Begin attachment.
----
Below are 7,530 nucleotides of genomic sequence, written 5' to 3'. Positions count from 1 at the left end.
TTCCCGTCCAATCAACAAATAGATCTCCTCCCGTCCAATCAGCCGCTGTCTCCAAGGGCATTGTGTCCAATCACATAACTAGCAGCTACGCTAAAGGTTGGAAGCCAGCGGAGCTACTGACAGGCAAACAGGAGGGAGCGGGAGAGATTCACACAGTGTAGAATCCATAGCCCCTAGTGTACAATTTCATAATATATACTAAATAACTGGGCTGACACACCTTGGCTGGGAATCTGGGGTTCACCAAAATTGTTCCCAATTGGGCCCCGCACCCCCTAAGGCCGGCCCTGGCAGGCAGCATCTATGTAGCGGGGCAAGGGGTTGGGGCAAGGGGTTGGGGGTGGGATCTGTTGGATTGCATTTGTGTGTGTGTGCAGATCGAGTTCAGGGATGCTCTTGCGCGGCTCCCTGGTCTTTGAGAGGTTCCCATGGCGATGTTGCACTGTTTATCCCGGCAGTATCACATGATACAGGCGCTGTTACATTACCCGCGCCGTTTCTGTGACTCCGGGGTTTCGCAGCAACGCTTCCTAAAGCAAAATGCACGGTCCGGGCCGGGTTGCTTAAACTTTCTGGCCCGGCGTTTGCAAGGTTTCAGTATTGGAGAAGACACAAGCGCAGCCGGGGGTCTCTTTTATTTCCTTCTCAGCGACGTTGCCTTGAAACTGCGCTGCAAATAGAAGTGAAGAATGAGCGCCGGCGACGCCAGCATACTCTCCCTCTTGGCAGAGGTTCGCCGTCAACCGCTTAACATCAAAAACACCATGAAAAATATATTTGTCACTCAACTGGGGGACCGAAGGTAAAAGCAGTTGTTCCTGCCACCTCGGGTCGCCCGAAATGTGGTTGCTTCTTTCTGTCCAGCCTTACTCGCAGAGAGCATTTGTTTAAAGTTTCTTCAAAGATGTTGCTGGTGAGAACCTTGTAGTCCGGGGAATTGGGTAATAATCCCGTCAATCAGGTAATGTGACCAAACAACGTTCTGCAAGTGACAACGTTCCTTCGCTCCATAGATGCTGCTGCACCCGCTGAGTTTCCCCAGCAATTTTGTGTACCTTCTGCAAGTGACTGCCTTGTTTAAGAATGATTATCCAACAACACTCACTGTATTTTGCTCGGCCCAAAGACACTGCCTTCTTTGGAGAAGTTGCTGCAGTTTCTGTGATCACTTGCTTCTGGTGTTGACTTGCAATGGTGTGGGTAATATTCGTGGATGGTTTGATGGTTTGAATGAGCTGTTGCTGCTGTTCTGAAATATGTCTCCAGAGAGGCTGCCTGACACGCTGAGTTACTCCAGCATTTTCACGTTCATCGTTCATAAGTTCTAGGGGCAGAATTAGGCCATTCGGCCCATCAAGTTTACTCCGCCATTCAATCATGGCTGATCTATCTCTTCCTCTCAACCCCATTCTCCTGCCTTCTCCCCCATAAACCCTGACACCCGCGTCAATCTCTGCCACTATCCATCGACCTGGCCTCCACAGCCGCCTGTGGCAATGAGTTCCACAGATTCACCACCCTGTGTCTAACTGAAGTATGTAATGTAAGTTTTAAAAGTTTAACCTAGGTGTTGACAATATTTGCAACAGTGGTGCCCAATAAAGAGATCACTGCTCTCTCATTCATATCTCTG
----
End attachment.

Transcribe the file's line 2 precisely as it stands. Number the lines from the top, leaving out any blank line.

TTCCCGTCCAATCAACAAATAGATCTCCTCCCGTCCAATCAGCCGCTGTCTCCAAGGGCATTGTGTCCAATCACATAACTAGCAGCTACGCTAAAGGTTGGAAGCCAGCGGAGCTACTGACAGGCAAACAGGAGGGAGCGGGAGAGATTCACACAGTGTAGAATCCATAGCCCCTAGTGTACAATTTCATAATATATACTAAATAACTGGGCTGACACACCTTGGCTGGGAATCTGGGGTTCACCAAAATTGTTCCCAATTGGGCCCCGCACCCCCTAAGGCCGGCCCTGGCAGGCAGCATCTATGTAGCGGGGCAAGGGGTTGGGGCAAGGGGTTGGGGGTGGGATCTGTTGGATTGCATTTGTGTGTGTGTGCAGATCGAGTTCAGGGATGCTCTTGCGCGGCTCCCTGGTCTTTGAGAGGTTCCCATGGCGATGTTGCACTGTTTATCCCGGCAGTATCACATGATACAGGCGCTGTTACATTACCCGCGCCGTTTCTGTGACTCCGGGGTTTCGCAGCAACGCTTCCTAAAGCAAAATGCACGGTCCGGGCCGGGTTGCTTAAACTTTCTGGCCCGGCGTTTGCAAGGTTTCAGTATTGGAGAAGACACAAGCGCAGCCGGGGGTCTCTTTTATTTCCTTCTCAGCGACGTTGCCTTGAAACTGCGCTGCAAATAGAAGTGAAGAATGAGCGCCGGCGACGCCAGCATACTCTCCCTCTTGGCAGAGGTTCGCCGTCAACCGCTTAACATCAAAAACACCATGAAAAATATATTTGTCACTCAACTGGGGGACCGAAGGTAAAAGCAGTTGTTCCTGCCACCTCGGGTCGCCCGAAATGTGGTTGCTTCTTTCTGTCCAGCCTTACTCGCAGAGAGCATTTGTTTAAAGTTTCTTCAAAGATGTTGCTGGTGAGAACCTTGTAGTCCGGGGAATTGGGTAATAATCCCGTCAATCAGGTAATGTGACCAAACAACGTTCTGCAAGTGACAACGTTCCTTCGCTCCATAGATGCTGCTGCACCCGCTGAGTTTCCCCAGCAATTTTGTGTACCTTCTGCAAGTGACTGCCTTGTTTAAGAATGATTATCCAACAACACTCACTGTATTTTGCTCGGCCCAAAGACACTGCCTTCTTTGGAGAAGTTGCTGCAGTTTCTGTGATCACTTGCTTCTGGTGTTGACTTGCAATGGTGTGGGTAATATTCGTGGATGGTTTGATGGTTTGAATGAGCTGTTGCTGCTGTTCTGAAATATGTCTCCAGAGAGGCTGCCTGACACGCTGAGTTACTCCAGCATTTTCACGTTCATCGTTCATAAGTTCTAGGGGCAGAATTAGGCCATTCGGCCCATCAAGTTTACTCCGCCATTCAATCATGGCTGATCTATCTCTTCCTCTCAACCCCATTCTCCTGCCTTCTCCCCCATAAACCCTGACACCCGCGTCAATCTCTGCCACTATCCATCGACCTGGCCTCCACAGCCGCCTGTGGCAATGAGTTCCACAGATTCACCACCCTGTGTCTAACTGAAGTATGTAATGTAAGTTTTAAAAGTTTAACCTAGGTGTTGACAATATTTGCAACAGTGGTGCCCAATAAAGAGATCACTGCTCTCTCATTCATATCTCTG